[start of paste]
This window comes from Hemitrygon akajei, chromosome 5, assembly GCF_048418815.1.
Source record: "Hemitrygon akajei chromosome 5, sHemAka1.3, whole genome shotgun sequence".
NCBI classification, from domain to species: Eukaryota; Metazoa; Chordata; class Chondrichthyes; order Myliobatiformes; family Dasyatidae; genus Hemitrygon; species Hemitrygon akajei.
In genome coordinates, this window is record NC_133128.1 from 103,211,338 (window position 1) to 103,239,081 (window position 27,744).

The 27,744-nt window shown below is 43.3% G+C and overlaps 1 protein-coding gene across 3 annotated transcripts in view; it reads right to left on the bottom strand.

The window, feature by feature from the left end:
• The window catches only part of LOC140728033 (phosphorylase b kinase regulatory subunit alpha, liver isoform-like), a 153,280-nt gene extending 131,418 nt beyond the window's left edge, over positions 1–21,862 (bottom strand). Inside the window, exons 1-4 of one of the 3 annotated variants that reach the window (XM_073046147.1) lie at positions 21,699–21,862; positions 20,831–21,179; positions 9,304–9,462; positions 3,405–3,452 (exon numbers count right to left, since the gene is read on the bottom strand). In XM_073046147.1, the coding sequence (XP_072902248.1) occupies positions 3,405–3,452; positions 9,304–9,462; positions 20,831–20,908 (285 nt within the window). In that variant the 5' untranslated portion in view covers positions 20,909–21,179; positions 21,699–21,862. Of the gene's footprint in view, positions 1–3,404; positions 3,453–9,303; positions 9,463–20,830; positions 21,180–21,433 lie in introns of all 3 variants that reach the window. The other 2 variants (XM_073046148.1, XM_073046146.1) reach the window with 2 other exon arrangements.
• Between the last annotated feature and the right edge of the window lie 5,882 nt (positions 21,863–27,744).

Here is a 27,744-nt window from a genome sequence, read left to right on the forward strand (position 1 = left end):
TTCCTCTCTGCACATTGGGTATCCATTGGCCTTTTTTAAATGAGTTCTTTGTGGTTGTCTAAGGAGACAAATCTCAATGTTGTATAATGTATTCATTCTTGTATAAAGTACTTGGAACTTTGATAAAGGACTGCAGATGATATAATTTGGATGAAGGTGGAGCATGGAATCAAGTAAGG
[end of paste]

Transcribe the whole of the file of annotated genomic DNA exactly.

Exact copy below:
This window comes from Hemitrygon akajei, chromosome 5, assembly GCF_048418815.1.
Source record: "Hemitrygon akajei chromosome 5, sHemAka1.3, whole genome shotgun sequence".
NCBI classification, from domain to species: Eukaryota; Metazoa; Chordata; class Chondrichthyes; order Myliobatiformes; family Dasyatidae; genus Hemitrygon; species Hemitrygon akajei.
In genome coordinates, this window is record NC_133128.1 from 103,211,338 (window position 1) to 103,239,081 (window position 27,744).

The 27,744-nt window shown below is 43.3% G+C and overlaps 1 protein-coding gene across 3 annotated transcripts in view; it reads right to left on the bottom strand.

The window, feature by feature from the left end:
• The window catches only part of LOC140728033 (phosphorylase b kinase regulatory subunit alpha, liver isoform-like), a 153,280-nt gene extending 131,418 nt beyond the window's left edge, over positions 1–21,862 (bottom strand). Inside the window, exons 1-4 of one of the 3 annotated variants that reach the window (XM_073046147.1) lie at positions 21,699–21,862; positions 20,831–21,179; positions 9,304–9,462; positions 3,405–3,452 (exon numbers count right to left, since the gene is read on the bottom strand). In XM_073046147.1, the coding sequence (XP_072902248.1) occupies positions 3,405–3,452; positions 9,304–9,462; positions 20,831–20,908 (285 nt within the window). In that variant the 5' untranslated portion in view covers positions 20,909–21,179; positions 21,699–21,862. Of the gene's footprint in view, positions 1–3,404; positions 3,453–9,303; positions 9,463–20,830; positions 21,180–21,433 lie in introns of all 3 variants that reach the window. The other 2 variants (XM_073046148.1, XM_073046146.1) reach the window with 2 other exon arrangements.
• Between the last annotated feature and the right edge of the window lie 5,882 nt (positions 21,863–27,744).

Here is a 27,744-nt window from a genome sequence, read left to right on the forward strand (position 1 = left end):
TTCCTCTCTGCACATTGGGTATCCATTGGCCTTTTTTAAATGAGTTCTTTGTGGTTGTCTAAGGAGACAAATCTCAATGTTGTATAATGTATTCATTCTTGTATAAAGTACTTGGAACTTTGATAAAGGACTGCAGATGATATAATTTGGATGAAGGTGGAGCATGGAATCAAGTAAGG